Russian Women's Studies: Essays on Sexism in Soviet Culture

By Tatyana Mamonova; Margaret Maxwell | Go to book overview

22
Solidarity Between American
and Soviet Feminists

The feminist movement started in Russia during the same period as in America, in the middle of the nineteenth century.In the United States, thanks to the diligent work and struggle of feminist activists, there now exists a body of research on the history and current status of women. But in the Soviet Union the names of prominent women have been forgotten, regardless of the fact that in their time they exerted significant influence upon the life of Russian society.

Tsebrikova, Trubnikova, Filosofova, Khvoshchinskaya, and others — who remembers them? Only a few specialists in the history of pre-revolutionary movements even know their names.These pioneering women organized the first university for women in Petersburg, published their own journals on education and child rearing, and participated in international congresses of feminists in Europe, which were also attended by American women. 1 In Geneva, in 1869 Trubnikova met with Josephine Butler, and together they discussed the possibilities for enlarging the international women's community by means of an international feminist press.The importance of Filosofova's work was recognized by the International Council of Women when they appointed her Honorary Vice President around the turn of the century, and asked her to form a National Council of Women in Russia.

In those days women understood the necessity for association, for the exchange of ideas and the mutual support people striving toward a common goal are entitled to. They were convinced that in order to raise the social status of women, and to enable them to realize their scientific and professional aims, they must create a sounding board that would, at last, provide a free and broadly based forum for the development and comparison of various plans of action and experiences of feminists in different countries.

In one of the many newspaper and magazine articles written about the Almanak, Zhenschchina i Rossiya ( Woman and Russia), * the contemporary

____________________
*
The title of the book, consisting of articles from the Almanac, published by Beacon Press in 1984, is Women and Russia.

-161-

Notes for this page

Add a new note
If you are trying to select text to create highlights or citations, remember that you must now click or tap on the first word, and then click or tap on the last word.
One moment ...
Default project is now your active project.
Project items
Notes
Cite this page

Cited page

Style
Citations are available only to our active members.
Buy instant access to cite pages or passages in MLA 8, MLA 7, APA and Chicago citation styles.

(Einhorn, 1992, p. 25)

(Einhorn 25)

(Einhorn 25)

1. Lois J. Einhorn, Abraham Lincoln, the Orator: Penetrating the Lincoln Legend (Westport, CT: Greenwood Press, 1992), 25, http://www.questia.com/read/27419298.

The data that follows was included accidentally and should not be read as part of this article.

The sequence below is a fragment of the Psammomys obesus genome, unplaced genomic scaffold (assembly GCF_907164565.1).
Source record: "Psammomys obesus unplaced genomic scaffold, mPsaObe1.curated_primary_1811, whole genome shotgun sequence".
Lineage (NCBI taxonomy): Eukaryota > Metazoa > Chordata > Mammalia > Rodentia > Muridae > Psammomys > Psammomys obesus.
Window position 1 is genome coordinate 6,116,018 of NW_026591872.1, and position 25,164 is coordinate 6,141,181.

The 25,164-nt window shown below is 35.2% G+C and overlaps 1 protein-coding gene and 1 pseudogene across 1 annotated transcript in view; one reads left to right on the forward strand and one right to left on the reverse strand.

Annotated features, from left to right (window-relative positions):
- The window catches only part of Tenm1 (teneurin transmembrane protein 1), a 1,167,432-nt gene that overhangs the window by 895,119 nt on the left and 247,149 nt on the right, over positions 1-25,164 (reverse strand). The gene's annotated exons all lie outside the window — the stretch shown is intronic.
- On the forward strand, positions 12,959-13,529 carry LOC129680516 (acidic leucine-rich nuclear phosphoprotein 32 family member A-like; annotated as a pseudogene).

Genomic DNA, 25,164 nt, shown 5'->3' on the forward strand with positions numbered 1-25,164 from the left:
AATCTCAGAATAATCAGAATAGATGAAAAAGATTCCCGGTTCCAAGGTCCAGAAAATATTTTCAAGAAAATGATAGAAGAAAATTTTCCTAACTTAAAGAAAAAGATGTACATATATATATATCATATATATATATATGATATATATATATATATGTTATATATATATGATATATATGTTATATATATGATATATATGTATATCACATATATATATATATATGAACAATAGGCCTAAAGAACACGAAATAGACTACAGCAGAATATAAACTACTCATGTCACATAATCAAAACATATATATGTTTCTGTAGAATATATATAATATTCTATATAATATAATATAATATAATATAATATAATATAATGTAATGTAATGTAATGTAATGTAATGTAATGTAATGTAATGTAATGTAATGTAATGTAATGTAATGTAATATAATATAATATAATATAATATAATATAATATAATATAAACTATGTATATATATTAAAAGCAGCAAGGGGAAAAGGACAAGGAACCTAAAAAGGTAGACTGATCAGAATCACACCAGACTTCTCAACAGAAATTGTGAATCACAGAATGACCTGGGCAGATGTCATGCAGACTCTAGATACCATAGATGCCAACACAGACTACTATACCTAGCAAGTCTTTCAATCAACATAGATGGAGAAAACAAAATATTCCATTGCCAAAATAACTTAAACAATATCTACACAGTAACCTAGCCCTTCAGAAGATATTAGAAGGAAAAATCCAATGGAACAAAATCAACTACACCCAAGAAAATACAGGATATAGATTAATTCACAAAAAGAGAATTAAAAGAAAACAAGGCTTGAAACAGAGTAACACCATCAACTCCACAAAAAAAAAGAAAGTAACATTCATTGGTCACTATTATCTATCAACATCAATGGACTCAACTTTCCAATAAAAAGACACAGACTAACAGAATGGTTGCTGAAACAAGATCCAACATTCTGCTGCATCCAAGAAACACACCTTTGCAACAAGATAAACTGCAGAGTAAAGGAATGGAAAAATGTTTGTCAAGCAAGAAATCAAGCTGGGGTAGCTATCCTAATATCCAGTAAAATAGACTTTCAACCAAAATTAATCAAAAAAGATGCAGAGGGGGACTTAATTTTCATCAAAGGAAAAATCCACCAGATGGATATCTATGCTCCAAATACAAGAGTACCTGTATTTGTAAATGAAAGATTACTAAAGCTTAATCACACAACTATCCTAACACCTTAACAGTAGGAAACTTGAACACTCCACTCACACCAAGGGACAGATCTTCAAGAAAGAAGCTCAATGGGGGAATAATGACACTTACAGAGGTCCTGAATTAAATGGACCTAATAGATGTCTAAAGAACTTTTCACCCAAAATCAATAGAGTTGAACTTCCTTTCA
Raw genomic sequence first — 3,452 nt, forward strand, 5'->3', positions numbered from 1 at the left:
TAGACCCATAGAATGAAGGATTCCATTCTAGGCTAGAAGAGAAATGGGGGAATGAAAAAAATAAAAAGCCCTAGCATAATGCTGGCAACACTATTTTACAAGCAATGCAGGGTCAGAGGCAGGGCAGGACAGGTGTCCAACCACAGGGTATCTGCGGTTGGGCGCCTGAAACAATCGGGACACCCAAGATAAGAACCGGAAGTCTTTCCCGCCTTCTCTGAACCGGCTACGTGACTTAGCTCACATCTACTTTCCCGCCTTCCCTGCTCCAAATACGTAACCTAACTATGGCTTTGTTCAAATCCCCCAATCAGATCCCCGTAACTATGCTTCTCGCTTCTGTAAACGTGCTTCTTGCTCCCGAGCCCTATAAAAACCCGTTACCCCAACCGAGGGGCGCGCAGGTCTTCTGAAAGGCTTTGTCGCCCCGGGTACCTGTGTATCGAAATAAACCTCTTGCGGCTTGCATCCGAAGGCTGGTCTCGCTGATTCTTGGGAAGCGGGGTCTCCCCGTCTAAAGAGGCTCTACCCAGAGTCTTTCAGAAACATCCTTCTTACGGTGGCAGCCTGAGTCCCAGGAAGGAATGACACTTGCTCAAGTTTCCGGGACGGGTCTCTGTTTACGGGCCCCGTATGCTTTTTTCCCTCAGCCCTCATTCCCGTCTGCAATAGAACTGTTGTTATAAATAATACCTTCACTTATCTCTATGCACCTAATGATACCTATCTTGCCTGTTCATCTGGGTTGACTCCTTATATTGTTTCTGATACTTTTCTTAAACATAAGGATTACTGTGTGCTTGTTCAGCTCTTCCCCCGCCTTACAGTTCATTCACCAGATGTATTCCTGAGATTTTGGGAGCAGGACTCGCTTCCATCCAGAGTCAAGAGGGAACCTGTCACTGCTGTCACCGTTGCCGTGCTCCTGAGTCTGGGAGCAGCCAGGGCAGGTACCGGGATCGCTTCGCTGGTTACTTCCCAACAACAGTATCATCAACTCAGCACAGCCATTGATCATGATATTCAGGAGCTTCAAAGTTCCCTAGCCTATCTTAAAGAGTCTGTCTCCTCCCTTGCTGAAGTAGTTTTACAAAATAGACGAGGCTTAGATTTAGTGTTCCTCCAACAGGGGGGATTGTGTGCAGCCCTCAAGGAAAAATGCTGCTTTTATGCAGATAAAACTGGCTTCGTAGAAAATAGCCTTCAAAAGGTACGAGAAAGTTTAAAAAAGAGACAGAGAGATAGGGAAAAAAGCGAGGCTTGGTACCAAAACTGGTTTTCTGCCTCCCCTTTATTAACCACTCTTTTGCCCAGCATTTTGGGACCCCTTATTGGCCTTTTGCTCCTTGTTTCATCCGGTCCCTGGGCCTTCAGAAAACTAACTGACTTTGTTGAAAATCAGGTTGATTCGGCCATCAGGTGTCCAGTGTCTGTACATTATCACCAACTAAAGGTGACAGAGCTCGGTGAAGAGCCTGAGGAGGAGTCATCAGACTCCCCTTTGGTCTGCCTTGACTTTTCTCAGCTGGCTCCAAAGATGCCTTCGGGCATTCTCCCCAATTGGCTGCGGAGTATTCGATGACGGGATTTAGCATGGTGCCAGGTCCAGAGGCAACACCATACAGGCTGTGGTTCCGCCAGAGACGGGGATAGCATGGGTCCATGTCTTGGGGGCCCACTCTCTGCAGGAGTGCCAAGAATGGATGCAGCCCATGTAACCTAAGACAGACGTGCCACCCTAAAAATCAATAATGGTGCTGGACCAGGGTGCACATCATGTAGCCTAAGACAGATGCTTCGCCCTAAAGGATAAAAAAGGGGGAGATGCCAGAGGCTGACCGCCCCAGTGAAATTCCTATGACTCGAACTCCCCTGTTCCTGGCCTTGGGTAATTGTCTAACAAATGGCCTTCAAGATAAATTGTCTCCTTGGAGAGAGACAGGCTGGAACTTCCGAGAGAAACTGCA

Note: primary sources have slightly different requirements for citation. Please see these guidelines for more information.

Cited page

Bookmark this page
Russian Women's Studies: Essays on Sexism in Soviet Culture
Table of contents

Table of contents

Settings

Settings

Typeface
Text size Smaller Larger Reset View mode
Search within

Search within this book

Look up

Look up a word

  • Dictionary
  • Thesaurus
Please submit a word or phrase above.
Print this page

Print this page

Why can't I print more than one page at a time?

Help
Full screen
Items saved from this book
  • Bookmarks
  • Highlights & Notes
  • Citations
/ 179

matching results for page

    Questia reader help

    How to highlight and cite specific passages

    1. Click or tap the first word you want to select.
    2. Click or tap the last word you want to select, and you’ll see everything in between get selected.
    3. You’ll then get a menu of options like creating a highlight or a citation from that passage of text.

    OK, got it!

    Cited passage

    Style
    Citations are available only to our active members.
    Buy instant access to cite pages or passages in MLA 8, MLA 7, APA and Chicago citation styles.

    "Portraying himself as an honest, ordinary person helped Lincoln identify with his audiences." (Einhorn, 1992, p. 25).

    "Portraying himself as an honest, ordinary person helped Lincoln identify with his audiences." (Einhorn 25)

    "Portraying himself as an honest, ordinary person helped Lincoln identify with his audiences." (Einhorn 25)

    "Portraying himself as an honest, ordinary person helped Lincoln identify with his audiences."1

    1. Lois J. Einhorn, Abraham Lincoln, the Orator: Penetrating the Lincoln Legend (Westport, CT: Greenwood Press, 1992), 25, http://www.questia.com/read/27419298.

    Cited passage

    Thanks for trying Questia!

    Please continue trying out our research tools, but please note, full functionality is available only to our active members.

    Your work will be lost once you leave this Web page.

    Buy instant access to save your work.

    Already a member? Log in now.

    Search by... Author
    Show... All Results Primary Sources Peer-reviewed

    Oops!

    An unknown error has occurred. Please click the button below to reload the page. If the problem persists, please try again in a little while.